Letters to the Editor

Viewpoint: ‘Avatar’ sends the wrong message with smoking scenex

I recently had the pleasure of viewing the incredible cinematography of “Avatar” with my family.

It was fantastic in many ways, but I found the scene of Sigourney Weaver clamoring for a cigarette and puffing it with relish to be disturbing for a movie clearly targeting a teenage audience (as well as adults).

Research clearly shows an association between viewing smoking in movies and the initiation of smoking, as well as the likelihood of becoming an established smoker in adolescence.

In one study of about 3,000 nonsmoking adolescents, 17 percent of students in the highest quartile of exposure to movie smoking had initiated smoking compared with only 3 percent in the lowest quartile. After adjustments for confounders, this study concluded that about 50 percent of smoking initiation could be attributed to exposure to smoking in movies.

In a second, longer-term study of a similar population, movie smoking exposure significantly predicted progression to established smoking.

This study estimated that about 35 percent of established smokers in this group of teens could be attributed to movie smoking exposure. Of note, 80 percent of smoking exposure in this group of adolescents occurred in “G,” “PG” and “PG-13” movies.

Quoted in a New York Times article, James Cameron explained his reasons for having Sigourney Weaver’s character, an environmental scientist, smoke: “I wanted Grace to be a character who is initially off-putting and even unpleasant. She’s rude, she swears, she drinks, she smokes. She is not meant to be an aspirational role model to teenagers.” 

Though I’m generally inclined to leave the art to the artist, I believe the character’s rudeness and language alone sufficiently depict her character as “off-putting.”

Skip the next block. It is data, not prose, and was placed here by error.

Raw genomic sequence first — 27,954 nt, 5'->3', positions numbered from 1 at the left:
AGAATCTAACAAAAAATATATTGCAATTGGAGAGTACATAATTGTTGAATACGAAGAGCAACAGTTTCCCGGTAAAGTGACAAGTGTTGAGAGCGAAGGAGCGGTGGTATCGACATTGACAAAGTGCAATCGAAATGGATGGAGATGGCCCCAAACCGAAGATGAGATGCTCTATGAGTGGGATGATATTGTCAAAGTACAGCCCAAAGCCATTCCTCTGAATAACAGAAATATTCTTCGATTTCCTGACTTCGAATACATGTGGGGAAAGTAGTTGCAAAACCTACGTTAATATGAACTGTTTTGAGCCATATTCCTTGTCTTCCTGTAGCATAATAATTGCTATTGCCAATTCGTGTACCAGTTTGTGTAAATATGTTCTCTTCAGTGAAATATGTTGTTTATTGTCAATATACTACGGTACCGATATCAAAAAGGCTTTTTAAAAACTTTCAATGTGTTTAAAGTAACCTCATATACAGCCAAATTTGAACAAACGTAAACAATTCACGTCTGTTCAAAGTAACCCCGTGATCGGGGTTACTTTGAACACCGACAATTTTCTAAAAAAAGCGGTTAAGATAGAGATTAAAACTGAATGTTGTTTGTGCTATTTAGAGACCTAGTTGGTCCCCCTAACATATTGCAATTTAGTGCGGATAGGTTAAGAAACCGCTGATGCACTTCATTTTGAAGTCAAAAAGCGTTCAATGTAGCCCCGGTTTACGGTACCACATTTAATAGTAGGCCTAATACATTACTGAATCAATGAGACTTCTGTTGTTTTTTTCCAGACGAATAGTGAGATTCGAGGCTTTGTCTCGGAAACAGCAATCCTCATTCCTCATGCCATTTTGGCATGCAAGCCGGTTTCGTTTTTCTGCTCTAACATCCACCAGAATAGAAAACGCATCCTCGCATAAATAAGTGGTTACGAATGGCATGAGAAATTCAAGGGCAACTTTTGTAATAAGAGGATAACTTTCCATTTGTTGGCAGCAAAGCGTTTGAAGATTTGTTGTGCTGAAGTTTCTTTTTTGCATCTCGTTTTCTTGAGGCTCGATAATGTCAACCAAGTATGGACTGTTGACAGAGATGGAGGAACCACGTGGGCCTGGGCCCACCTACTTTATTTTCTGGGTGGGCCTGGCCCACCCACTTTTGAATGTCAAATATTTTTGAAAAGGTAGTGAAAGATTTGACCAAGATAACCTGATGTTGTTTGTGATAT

In addition, as Stanton Glantz, director of the Center for Tobacco Control Research and Education at the University of California, San Francisco, pointed out, her role as an environmental scientist is incongruous with her role as a chain smoker.

He said, “I know lots of environmental scientists like the Sigourney Weaver character. Not a single one of them smokes cigarettes.”

The overriding point, however, is that for an adolescent audience, there is a strong correlation between movie smoking and real smoking.

Hollywood should do its part to find alternatives to smoking scenes to reveal character qualities.

I congratulate Cameron and all involved on creating an incredible piece of work, and I respect Cameron’s willingness to comment on his views of the “Avatar” smoking scene. However, given the documented harms to our adolescent population, I hope that he will voluntarily exclude smoking scenes from future movies targeted to an adolescent audience and encourage his peers to do so as well.

I also support a modification to the rating system to clearly label a movie as having smoking scenes.

Dr. Stephen A. Hilty practices internal medicine in San Luis Obispo.

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